Perhaps this sounds too theoretical. I also hope to take up some practical problems in digital data modeling that include the specific levels of digital detail data that are potentially interesting, the problem of tying digital data to traditional customer data, and some techniques for structuring data that are useful for funnel analysis, for pathing, for merchandising, and for customer journey.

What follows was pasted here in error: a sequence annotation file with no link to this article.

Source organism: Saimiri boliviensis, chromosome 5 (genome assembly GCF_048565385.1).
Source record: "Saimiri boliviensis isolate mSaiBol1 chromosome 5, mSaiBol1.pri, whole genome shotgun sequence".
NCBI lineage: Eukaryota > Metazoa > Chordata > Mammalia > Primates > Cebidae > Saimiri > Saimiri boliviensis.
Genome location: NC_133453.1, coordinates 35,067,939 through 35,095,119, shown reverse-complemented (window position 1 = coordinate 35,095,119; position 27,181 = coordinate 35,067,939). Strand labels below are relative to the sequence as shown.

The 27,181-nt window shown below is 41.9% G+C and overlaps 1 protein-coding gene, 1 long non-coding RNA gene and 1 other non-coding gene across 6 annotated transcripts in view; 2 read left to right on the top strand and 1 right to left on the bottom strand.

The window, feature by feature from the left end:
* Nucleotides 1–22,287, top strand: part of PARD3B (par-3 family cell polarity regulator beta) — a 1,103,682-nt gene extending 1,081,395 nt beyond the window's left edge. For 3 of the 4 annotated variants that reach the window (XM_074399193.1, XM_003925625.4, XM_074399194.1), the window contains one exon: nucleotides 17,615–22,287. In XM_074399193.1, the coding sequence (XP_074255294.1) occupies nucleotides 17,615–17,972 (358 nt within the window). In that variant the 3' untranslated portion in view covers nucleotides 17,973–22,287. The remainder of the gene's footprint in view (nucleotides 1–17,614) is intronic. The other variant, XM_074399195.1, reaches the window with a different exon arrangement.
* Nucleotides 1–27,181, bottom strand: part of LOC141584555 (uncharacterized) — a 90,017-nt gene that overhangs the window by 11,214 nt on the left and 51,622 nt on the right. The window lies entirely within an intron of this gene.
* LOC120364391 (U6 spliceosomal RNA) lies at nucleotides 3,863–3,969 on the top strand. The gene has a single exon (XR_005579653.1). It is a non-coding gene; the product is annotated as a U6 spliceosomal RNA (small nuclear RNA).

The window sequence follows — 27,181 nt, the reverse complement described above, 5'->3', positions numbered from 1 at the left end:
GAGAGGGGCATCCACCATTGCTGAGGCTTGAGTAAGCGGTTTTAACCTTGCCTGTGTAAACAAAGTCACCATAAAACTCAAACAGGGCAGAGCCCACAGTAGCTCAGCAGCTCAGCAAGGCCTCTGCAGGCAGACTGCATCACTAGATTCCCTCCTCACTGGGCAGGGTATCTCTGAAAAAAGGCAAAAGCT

Statistical ETL: We often describe a basic digital data model as having five levels (ranging from hit level up to visitor level). It’s a fairly trivial exercise to build this type of data model and it’s important to realize that while some of this model is similar to what we would have constructed in a traditional relational database it is also quite useful in a big data, Hadoop world. However, as I’ve argued for some time, one of the great challenges to digital data is that it doesn’t aggregate well. When you build visit or visitor level detail files, you are necessarily creating some kind of aggregation. In traditional relational models, we mostly relied on basic counting and summing to do the job of aggregation. This was never ideal. There’s a powerful role here for the use of statistical and analytic methods like clustering and self-organizing-maps to build more interesting aggregations as PART of the ETL that helps instantiate the data model. It isn’t that this type of statistical analysis to create new data fields is that extraordinary, but its role in big data systems has been poorly understood.